NB: “Tuf Voyaging” was a nice surprise. I didn’t know Martin had it in him to write like that. ( )
  antao | Sep 7, 2018 |
Winterfell is broken but it's not dead. ( )
  crimsonjade | Aug 30, 2018 |
This is the second book in the Game of Thrones series, and much like the first it was full of details and a richness in the writing. This book picks up just where the first one left off. The Seven Kingdoms is in a civil war with five declared Kings and one declared Queen. Jeoffery at Kings Landing, his bastard status hinted at, but unconfirmed. Robert's brothers Stannis and Renly both declaring they are the rightful heirs as Jeoffry is not. And Robb Stark is "King in the North" and wants to separate from the Seven Kingdoms. Meanwhile Theon Greyjoy has declared himself King on the Iron Island and has mounted an attack on the North.
The Night's Watch is mounting a reconnaissance mission to investigate the Wildlings. And Daenerys continues her plan to reconquer the Seven Kingdoms now that she is the Mother of Dragons.
I do like that the books give more depth to Ayra's story than the show did, since I really like her, I always felt the show really glossed over her parts. Bran I also find is a much deeper character than the show gave him credit for. The show focused too much on Robb, Sansa, and Daenerys, and ignored the other characters. Their stories were there but not as richly .
I'm glad that Sansa is finally getting some brains and not wearing the stupid rose colored glasses, she is still at fault for her father's death in my mind but at least she is not as naive.
In the introduction chapter I found it interesting that Shireen has a disease called grayscale that makes her scaly like a dragon, I hope that she becomes a bigger part of the story.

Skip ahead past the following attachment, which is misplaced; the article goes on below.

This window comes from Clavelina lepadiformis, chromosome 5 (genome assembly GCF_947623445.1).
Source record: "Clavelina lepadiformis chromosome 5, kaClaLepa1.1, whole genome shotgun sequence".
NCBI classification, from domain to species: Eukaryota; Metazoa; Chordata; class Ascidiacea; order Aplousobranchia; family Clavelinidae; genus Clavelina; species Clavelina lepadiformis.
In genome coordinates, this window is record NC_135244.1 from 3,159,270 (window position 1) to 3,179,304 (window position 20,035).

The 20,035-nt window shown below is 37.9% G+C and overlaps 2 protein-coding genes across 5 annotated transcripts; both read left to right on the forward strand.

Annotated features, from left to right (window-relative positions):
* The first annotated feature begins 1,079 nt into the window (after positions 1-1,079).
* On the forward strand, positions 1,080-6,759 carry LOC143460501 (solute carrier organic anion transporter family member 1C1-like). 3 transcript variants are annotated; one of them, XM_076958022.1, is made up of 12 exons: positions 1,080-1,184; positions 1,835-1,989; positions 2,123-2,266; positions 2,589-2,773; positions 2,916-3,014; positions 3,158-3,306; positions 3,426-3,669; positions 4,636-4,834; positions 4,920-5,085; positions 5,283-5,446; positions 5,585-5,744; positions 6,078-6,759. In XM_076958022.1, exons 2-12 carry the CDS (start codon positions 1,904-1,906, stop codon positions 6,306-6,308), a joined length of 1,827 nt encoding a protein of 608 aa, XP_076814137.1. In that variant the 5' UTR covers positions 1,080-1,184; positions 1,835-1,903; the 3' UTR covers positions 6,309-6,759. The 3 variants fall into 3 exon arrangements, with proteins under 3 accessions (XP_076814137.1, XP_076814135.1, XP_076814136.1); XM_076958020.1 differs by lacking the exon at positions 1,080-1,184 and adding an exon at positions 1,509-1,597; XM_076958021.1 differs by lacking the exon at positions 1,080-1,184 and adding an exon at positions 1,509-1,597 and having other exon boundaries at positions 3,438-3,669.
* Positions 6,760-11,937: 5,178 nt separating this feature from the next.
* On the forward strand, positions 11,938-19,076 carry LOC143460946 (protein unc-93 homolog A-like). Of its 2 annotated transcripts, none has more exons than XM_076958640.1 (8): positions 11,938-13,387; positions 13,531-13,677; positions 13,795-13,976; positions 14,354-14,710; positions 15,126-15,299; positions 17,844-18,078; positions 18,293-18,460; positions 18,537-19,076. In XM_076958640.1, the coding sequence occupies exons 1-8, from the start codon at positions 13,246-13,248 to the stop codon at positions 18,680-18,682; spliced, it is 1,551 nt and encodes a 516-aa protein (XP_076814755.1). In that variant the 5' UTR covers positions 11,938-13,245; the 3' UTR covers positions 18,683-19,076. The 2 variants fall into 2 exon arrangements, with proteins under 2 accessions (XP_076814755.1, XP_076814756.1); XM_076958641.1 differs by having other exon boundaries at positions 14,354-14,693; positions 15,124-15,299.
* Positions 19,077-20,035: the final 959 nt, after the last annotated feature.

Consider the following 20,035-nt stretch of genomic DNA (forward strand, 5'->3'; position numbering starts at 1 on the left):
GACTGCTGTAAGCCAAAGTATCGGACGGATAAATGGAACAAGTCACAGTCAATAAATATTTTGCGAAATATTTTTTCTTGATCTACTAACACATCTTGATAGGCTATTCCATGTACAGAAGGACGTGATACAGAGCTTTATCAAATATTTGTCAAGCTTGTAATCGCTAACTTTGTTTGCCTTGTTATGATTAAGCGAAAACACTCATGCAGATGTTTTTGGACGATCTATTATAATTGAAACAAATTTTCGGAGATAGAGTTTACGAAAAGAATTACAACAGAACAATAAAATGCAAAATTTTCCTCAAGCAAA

Speaking of minor characters, I hated Davos's chapters, they were just so dry and boring to me. I hope he died at the King's Landing battle so I don't have to read any more of him. Shae in the show is much better than in the book, in the book she comes across as a shallow stupid whore, whereas in the show she is cunning and a real asset to Tyrion, whereas in the books she seems more of a liability.
I still love Tyrion by the way, which is probably why I don't like Shae's character in the book as much, she harms him I think. He is crafty and sly, but he is smart and despite it all he is honorable, he protects Sansa and the city, and he gets no thanks only disrespect and is despised. But he is honest and the only one that I think actually cares about the people of seven kingdoms.
I think there is too much inbreeding in the Seven Kingdoms, all the men are stupid! Renly, Stannis, Theon, Robb, Jeoffrey. They have no concern for the people, only their stupid puffed up egos, and are too prideful to do anything or the greater good. In the end I hope either Daenerys or Tyrion sit on the throne, and actually care for the kingdom as a monarch is supposed to do.
What is up with the wolf dreams, and it seems everyone is having them? Bran had them in the show, but he was the only one, this is a fun new twist.
For more reviews please see my blog: http://adventuresofabibliophile.blogspot.com ( )
  Serinde24 | Aug 17, 2018 |
Wish I would not have waited so long to continue reading the series. So many characters I got confused. There is so much political machinations going on, that I have become bored with the brutal, crude, selfish and egotistical boy kings. Their emotions and impulses allow them to make mistakes that create some dangerous enemies that will come back to bite them. I am not sure if I like any of them and I’m not sure if they would survive anyway.